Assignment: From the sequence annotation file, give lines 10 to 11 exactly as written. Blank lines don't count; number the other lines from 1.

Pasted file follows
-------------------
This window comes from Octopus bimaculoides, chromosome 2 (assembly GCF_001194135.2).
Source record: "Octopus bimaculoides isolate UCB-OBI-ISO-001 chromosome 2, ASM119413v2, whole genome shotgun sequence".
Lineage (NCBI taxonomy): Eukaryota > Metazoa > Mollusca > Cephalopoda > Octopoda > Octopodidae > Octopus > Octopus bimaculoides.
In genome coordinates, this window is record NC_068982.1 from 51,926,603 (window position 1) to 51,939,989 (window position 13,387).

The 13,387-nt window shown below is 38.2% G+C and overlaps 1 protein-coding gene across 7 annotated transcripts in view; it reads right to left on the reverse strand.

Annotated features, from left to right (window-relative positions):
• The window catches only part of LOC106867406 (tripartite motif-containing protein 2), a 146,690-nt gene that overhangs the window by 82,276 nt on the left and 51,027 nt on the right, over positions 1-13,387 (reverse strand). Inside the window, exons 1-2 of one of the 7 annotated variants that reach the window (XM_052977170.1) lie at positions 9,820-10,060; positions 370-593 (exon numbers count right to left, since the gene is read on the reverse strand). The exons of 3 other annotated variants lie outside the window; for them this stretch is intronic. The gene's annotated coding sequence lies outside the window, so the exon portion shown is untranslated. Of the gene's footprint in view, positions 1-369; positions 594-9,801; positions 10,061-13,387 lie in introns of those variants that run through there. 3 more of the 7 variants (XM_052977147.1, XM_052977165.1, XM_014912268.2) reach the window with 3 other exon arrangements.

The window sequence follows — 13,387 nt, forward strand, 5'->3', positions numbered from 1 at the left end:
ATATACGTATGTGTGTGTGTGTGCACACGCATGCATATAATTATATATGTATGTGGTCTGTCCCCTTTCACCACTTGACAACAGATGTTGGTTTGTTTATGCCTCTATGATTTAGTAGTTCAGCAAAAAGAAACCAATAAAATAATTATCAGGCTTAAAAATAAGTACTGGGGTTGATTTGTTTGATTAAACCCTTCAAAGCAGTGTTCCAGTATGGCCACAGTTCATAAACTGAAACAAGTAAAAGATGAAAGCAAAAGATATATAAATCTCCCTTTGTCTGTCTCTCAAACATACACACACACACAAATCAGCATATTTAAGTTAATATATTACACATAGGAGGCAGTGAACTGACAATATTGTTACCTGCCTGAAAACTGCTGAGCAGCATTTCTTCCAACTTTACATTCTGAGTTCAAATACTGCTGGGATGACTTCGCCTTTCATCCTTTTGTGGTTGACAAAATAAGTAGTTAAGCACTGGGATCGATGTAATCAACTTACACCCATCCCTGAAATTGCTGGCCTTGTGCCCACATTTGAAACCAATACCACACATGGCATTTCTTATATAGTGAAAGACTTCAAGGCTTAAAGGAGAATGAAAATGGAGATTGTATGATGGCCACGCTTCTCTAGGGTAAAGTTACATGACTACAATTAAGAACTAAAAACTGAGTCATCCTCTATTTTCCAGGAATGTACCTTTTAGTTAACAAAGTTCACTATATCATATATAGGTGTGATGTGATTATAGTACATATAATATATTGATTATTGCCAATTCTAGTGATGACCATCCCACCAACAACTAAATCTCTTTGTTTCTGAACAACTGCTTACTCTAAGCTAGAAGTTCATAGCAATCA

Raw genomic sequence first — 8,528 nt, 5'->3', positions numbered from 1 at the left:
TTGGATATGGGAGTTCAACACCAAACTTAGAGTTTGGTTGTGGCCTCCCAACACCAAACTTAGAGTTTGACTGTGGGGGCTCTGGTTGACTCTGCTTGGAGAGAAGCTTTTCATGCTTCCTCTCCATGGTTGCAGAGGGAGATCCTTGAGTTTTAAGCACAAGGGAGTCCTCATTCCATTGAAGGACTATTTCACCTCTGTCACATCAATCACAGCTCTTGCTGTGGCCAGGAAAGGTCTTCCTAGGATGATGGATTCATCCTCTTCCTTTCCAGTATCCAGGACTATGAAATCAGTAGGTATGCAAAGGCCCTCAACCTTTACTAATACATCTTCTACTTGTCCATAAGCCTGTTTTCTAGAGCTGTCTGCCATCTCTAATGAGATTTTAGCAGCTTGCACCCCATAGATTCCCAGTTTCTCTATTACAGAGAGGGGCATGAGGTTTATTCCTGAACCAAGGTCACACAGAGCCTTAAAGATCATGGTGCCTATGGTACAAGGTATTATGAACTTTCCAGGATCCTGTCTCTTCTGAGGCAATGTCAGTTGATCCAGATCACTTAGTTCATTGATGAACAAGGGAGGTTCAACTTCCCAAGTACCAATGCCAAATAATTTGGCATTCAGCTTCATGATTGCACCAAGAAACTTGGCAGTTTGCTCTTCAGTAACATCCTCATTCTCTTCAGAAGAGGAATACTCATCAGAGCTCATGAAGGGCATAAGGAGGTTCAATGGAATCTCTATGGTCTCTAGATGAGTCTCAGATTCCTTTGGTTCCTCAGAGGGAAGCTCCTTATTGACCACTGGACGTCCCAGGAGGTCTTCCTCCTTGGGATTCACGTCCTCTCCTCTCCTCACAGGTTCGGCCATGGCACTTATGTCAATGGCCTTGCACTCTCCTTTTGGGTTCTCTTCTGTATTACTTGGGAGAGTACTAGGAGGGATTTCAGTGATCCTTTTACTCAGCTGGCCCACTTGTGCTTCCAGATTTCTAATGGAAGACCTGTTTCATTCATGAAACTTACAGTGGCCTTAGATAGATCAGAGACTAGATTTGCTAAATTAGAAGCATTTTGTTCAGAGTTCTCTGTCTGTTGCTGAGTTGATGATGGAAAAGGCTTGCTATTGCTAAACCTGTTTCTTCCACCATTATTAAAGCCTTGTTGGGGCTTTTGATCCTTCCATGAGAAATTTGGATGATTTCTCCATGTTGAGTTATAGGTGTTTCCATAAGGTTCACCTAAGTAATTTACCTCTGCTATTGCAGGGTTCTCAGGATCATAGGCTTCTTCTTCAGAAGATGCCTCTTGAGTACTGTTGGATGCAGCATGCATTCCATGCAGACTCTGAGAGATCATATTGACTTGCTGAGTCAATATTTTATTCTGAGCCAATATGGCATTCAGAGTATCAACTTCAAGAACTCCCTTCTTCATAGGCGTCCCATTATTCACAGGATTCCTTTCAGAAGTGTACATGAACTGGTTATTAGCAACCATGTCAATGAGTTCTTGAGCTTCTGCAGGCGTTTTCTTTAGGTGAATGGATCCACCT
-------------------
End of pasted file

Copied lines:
Raw genomic sequence first — 8,528 nt, 5'->3', positions numbered from 1 at the left:
TTGGATATGGGAGTTCAACACCAAACTTAGAGTTTGGTTGTGGCCTCCCAACACCAAACTTAGAGTTTGACTGTGGGGGCTCTGGTTGACTCTGCTTGGAGAGAAGCTTTTCATGCTTCCTCTCCATGGTTGCAGAGGGAGATCCTTGAGTTTTAAGCACAAGGGAGTCCTCATTCCATTGAAGGACTATTTCACCTCTGTCACATCAATCACAGCTCTTGCTGTGGCCAGGAAAGGTCTTCCTAGGATGATGGATTCATCCTCTTCCTTTCCAGTATCCAGGACTATGAAATCAGTAGGTATGCAAAGGCCCTCAACCTTTACTAATACATCTTCTACTTGTCCATAAGCCTGTTTTCTAGAGCTGTCTGCCATCTCTAATGAGATTTTAGCAGCTTGCACCCCATAGATTCCCAGTTTCTCTATTACAGAGAGGGGCATGAGGTTTATTCCTGAACCAAGGTCACACAGAGCCTTAAAGATCATGGTGCCTATGGTACAAGGTATTATGAACTTTCCAGGATCCTGTCTCTTCTGAGGCAATGTCAGTTGATCCAGATCACTTAGTTCATTGATGAACAAGGGAGGTTCAACTTCCCAAGTACCAATGCCAAATAATTTGGCATTCAGCTTCATGATTGCACCAAGAAACTTGGCAGTTTGCTCTTCAGTAACATCCTCATTCTCTTCAGAAGAGGAATACTCATCAGAGCTCATGAAGGGCATAAGGAGGTTCAATGGAATCTCTATGGTCTCTAGATGAGTCTCAGATTCCTTTGGTTCCTCAGAGGGAAGCTCCTTATTGACCACTGGACGTCCCAGGAGGTCTTCCTCCTTGGGATTCACGTCCTCTCCTCTCCTCACAGGTTCGGCCATGGCACTTATGTCAATGGCCTTGCACTCTCCTTTTGGGTTCTCTTCTGTATTACTTGGGAGAGTACTAGGAGGGATTTCAGTGATCCTTTTACTCAGCTGGCCCACTTGTGCTTCCAGATTTCTAATGGAAGACCTGTTTCATTCATGAAACTTACAGTGGCCTTAGATAGATCAGAGACTAGATTTGCTAAATTAGAAGCATTTTGTTCAGAGTTCTCTGTCTGTTGCTGAGTTGATGATGGAAAAGGCTTGCTATTGCTAAACCTGTTTCTTCCACCATTATTAAAGCCTTGTTGGGGCTTTTGATCCTTCCATGAGAAATTTGGATGATTTCTCCATGTTGAGTTATAGGTGTTTCCATAAGGTTCACCTAAGTAATTTACCTCTGCTATTGCAGGGTTCTCAGGATCATAGGCTTCTTCTTCAGAAGATGCCTCTTGAGTACTGTTGGATGCAGCATGCATTCCATGCAGACTCTGAGAGATCATATTGACTTGCTGAGTCAATATTTTATTCTGAGCCAATATGGCATTCAGAGTATCAACTTCAAGAACTCCCTTCTTCATAGGCGTCCCATTATTCACAGGATTCCTTTCAGAAGTGTACATGAACTGGTTATTAGCAACCATGTCAATGAGTTCTTGAGCTTCTGCAGGCGTTTTCTTTAGGTGAATGGATCCACCT